Trying to explain structured journalism – or even the problem it’s trying to solve – to people can be a challenge sometimes. So it’s great when I find someone who very succinctly and neatly describes the issues we’re facing.
Dan Conover at Xark 3.0 lays out in stark terms what’s wrong with the information age we live in, and proposes an alternative “Semantic Economy.” I’m not so sure we can get there as quickly as he imagines, but we’re certainly rowing in the same direction. More on that further down, but first his diagnosis:
But what goes unsaid … is how horribly inefficient the information age has become. Networked media gives us instant (and too-cheap-to-meter) access to generally relevant answers, the tech industry gives us unprecedented and highly affordable processing power, and everyone with an ISP has as much publishing capability as they need. It sounds like the beginnings of a highly productive, highly profitable era – except it’s neither profitable nor productive at the moment (at least not if you define productivity by the dollars generated from work).
Information, he points out, is being largely created in one of two formats: free text and unsearchable databases. Neither works particularly well if we’re trying to link information and create new value.
It’s as if we’ve come up with all the technologies needed to create a modern automobile, except its 1870, and the only fuel source we have for this remarkable new machine is coal.
Add to that the issue that we don’t have a business model that effectively monetizes the text, and the whole thing looks pretty nasty.
Consequently, we are stuck with a contemporary global economy in which very few people are reasonably well compensated for producing anything. In the same sense that our manufacturing sector has collapsed because third-world factories charge next to nothing for labor (often with resulting deficits in quality), so has our media economy collapsed because our only proven model for funding the creation of news and information comes from renting consumers’ attention to commercial interests. Since most people are happy to pay attention to low-grade schlock, the business case for producing high-quality, useable information is increasingly weak. Why invest in an expensive product with a lower rate of return when the cheap product makes you more money?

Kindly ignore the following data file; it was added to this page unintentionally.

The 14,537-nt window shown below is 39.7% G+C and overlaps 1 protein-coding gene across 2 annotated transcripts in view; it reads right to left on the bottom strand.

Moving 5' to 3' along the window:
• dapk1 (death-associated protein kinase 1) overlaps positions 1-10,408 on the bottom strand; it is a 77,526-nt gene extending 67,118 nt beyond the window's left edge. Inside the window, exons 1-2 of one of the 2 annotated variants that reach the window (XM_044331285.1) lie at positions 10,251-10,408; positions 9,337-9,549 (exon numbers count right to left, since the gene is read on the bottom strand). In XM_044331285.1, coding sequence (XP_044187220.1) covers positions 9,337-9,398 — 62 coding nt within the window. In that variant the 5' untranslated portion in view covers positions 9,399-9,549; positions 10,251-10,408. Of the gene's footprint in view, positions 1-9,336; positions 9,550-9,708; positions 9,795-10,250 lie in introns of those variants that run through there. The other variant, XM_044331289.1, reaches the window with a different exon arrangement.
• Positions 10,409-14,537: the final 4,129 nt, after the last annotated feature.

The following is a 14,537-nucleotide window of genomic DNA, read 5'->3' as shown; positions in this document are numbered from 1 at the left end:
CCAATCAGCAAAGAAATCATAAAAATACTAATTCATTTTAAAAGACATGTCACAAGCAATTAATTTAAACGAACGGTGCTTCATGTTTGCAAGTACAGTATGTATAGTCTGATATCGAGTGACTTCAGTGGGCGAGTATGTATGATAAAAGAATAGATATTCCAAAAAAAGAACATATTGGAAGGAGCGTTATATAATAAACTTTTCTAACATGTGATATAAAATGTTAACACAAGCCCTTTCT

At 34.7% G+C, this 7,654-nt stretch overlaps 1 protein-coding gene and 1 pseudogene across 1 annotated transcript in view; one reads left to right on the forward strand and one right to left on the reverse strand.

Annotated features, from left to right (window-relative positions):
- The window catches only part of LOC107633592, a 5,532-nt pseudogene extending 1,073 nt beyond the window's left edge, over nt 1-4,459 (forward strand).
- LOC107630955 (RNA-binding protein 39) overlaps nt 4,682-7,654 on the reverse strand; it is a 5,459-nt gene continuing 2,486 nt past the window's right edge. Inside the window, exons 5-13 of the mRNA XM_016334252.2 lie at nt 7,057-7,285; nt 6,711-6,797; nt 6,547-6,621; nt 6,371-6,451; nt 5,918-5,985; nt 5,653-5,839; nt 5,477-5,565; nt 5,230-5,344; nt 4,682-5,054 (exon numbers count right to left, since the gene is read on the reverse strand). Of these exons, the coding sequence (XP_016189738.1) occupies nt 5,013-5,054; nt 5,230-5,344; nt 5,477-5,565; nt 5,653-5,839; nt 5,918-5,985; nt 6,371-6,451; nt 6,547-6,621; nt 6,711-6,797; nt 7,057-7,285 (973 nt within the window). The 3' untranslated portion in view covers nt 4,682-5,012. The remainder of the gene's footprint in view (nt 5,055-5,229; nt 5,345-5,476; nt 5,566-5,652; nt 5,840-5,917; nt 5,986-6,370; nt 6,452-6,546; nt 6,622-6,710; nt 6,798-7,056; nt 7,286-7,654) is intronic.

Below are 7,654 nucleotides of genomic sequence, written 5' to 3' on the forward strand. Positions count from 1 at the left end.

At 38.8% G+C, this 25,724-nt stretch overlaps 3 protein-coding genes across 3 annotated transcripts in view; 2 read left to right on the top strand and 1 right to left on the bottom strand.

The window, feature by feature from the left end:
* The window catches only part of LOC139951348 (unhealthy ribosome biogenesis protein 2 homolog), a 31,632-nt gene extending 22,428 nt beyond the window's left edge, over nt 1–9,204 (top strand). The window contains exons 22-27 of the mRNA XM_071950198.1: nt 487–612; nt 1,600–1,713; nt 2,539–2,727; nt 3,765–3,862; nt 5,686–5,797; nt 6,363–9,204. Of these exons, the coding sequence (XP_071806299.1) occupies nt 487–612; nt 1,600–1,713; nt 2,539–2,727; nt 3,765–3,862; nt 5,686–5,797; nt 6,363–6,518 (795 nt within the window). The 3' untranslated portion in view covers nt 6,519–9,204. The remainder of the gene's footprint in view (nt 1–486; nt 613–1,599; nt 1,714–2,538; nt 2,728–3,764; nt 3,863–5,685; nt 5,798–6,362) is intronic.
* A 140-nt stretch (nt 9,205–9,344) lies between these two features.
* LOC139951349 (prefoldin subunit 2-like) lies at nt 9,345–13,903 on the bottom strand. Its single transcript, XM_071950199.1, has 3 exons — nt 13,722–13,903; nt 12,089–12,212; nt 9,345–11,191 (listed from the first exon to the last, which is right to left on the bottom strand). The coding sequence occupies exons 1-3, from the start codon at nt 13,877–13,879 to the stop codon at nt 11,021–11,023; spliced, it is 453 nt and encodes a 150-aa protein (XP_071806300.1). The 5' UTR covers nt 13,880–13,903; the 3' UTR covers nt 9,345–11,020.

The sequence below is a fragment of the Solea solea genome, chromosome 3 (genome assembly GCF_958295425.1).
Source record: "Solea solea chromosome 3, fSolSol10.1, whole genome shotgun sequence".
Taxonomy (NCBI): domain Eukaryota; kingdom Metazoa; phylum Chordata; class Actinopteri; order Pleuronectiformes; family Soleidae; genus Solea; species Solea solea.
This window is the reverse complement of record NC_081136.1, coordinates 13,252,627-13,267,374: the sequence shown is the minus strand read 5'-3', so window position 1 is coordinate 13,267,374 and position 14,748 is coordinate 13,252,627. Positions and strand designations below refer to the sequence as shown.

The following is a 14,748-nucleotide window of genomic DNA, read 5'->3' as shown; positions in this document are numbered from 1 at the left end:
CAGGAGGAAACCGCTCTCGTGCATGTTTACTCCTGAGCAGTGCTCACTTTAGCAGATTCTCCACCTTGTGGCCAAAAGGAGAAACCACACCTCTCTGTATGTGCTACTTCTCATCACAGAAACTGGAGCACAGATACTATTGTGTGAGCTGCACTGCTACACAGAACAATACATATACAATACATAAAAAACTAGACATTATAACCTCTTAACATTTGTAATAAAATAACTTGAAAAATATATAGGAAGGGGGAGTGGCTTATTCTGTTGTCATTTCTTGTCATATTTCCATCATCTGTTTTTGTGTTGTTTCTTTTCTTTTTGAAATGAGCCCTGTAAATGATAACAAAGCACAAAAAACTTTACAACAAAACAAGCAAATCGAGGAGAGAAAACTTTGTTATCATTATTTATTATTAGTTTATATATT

So what’s a publisher/journalist to do? Dan’s plan harks back, in some ways, to the Semantic Web, which as he points out, Clay Shirky mercilessly took apart – with humor, but mercilessly – back in 2003. But this time he wants to create a content management system that allows for more semantic integration so that organizations can have their content, in effect, talk to each other more easily. (At least, I hope I’m understanding what he’s suggesting.)
In other words, if your story tags/structures a company name as a company name, and mine does as well, we may be able to – given scale and breadth – pull those two pieces of information into a new and hopefully profitable product. And if you building in the appropriate tracking and licensing models, everyone can get a piece of that pie.
There are many similarities to the notions embedded in structured journalism – among them, getting more out of free text by structuring it as we write it, rather than trying to reverse-engineer meaning from stories later on. That builds us databases of information that, if organized well, can be recombined into new products.
But I think it’s that daily structure that matters – and perhaps that’s where I differ from Dan. It would be great to have a CMS that allowed for all kinds of semantic structuring – and it can probably be built in short order. But I suspect it makes more sense to build – or envision – the product you want first, and then try to engineer the CMS and journalists around it.
If you want to make Politifact, you have to set things up so you have a rating on each pronouncement that Obama makes; that doesn’t come naturally with a generic CMS – and even if an industry-wide CMS had that provision, how do I know that my rating matches your rating? That comes instead from franchising the Politifact structure to other organizations, as they’ve done. More importantly, it comes from restructuring your newsroom so they write the stories and rate the statements a certain way.
Similarly, the data structure for WhoRunsHK is set up in a particular way; it would be great if everyone adopted the same structure and we could all share information and build an even more robust product – but what works in Hong Kong may not work as well in the Philippines.
That’s not to say that having industry-wide standards isn’t a good thing – it is, and is a critical step as we move ahead. But that the likely path forward is probably some organizations building successful products and franchising/allowing others to duplicate the structure. That’s organic growth, as Dan also champions, but I suspect it’ll come about through products, not standards.
But whichever way it grows, it’s a good thing as long as it grows.